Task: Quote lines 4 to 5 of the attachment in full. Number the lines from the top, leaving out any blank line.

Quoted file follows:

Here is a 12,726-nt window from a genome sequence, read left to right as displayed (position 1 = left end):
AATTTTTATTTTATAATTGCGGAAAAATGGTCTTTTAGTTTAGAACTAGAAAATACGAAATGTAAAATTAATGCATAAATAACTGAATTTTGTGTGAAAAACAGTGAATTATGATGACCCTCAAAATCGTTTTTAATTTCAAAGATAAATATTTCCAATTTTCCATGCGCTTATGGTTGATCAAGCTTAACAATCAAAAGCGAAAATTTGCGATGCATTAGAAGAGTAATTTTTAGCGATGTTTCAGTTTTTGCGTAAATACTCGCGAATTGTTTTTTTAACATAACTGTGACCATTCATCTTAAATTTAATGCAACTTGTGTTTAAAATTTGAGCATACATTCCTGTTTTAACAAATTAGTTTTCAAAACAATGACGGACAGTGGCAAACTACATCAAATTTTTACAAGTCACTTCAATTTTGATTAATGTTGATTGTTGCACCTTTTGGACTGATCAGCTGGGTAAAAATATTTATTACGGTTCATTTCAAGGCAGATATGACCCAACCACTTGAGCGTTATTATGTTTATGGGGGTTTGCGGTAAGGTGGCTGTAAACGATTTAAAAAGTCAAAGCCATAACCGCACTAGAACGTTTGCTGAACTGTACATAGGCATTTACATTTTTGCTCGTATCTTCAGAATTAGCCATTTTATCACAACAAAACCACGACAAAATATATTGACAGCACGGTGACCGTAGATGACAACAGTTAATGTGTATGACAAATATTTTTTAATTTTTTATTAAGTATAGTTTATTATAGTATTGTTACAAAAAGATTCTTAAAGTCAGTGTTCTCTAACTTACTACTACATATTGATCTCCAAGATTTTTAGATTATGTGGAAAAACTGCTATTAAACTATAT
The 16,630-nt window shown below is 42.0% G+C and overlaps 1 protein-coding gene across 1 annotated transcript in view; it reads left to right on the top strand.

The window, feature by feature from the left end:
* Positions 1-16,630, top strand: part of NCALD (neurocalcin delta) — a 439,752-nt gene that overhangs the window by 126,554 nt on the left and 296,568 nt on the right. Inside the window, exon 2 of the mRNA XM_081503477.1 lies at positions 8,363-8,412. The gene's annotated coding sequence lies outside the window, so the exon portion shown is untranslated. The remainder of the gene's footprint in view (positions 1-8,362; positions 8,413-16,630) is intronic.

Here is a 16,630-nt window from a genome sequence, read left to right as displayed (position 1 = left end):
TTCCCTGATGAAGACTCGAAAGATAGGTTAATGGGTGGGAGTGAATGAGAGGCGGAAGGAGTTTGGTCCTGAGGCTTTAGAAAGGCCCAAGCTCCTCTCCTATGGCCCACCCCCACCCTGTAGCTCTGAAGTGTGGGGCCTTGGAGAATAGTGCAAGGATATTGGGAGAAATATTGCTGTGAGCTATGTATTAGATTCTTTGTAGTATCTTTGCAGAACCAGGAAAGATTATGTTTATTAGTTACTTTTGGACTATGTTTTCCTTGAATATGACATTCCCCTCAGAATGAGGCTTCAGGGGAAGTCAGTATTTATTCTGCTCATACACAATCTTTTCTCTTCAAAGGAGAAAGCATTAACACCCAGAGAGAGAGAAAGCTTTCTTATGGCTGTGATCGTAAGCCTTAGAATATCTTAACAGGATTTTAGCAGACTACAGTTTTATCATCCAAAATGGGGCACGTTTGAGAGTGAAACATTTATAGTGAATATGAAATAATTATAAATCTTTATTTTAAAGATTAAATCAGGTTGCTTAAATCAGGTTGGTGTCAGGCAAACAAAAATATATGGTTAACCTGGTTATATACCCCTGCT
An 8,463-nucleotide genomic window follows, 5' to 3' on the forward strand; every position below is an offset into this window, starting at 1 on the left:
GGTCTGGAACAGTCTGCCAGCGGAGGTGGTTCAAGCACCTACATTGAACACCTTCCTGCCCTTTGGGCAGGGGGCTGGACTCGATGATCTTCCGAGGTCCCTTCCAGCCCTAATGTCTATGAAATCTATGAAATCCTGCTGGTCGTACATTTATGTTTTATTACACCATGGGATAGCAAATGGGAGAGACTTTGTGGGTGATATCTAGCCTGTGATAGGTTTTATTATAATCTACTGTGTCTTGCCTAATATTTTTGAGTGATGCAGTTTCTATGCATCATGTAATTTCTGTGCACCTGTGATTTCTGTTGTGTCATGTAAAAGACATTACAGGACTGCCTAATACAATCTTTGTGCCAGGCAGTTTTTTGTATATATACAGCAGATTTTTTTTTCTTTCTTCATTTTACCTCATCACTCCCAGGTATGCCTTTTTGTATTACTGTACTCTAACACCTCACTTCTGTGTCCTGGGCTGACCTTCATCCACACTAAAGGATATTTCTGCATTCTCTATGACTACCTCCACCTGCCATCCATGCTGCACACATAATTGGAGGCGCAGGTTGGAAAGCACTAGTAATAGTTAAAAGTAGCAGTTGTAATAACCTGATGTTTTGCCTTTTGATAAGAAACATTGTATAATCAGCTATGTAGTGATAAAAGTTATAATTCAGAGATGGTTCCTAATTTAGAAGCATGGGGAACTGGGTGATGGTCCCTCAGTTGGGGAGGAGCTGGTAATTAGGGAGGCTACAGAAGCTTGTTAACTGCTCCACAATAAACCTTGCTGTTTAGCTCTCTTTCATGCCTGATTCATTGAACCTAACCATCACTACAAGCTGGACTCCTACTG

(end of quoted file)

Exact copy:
The window, feature by feature from the left end:
* Positions 1-16,630, top strand: part of NCALD (neurocalcin delta) — a 439,752-nt gene that overhangs the window by 126,554 nt on the left and 296,568 nt on the right. Inside the window, exon 2 of the mRNA XM_081503477.1 lies at positions 8,363-8,412. The gene's annotated coding sequence lies outside the window, so the exon portion shown is untranslated. The remainder of the gene's footprint in view (positions 1-8,362; positions 8,413-16,630) is intronic.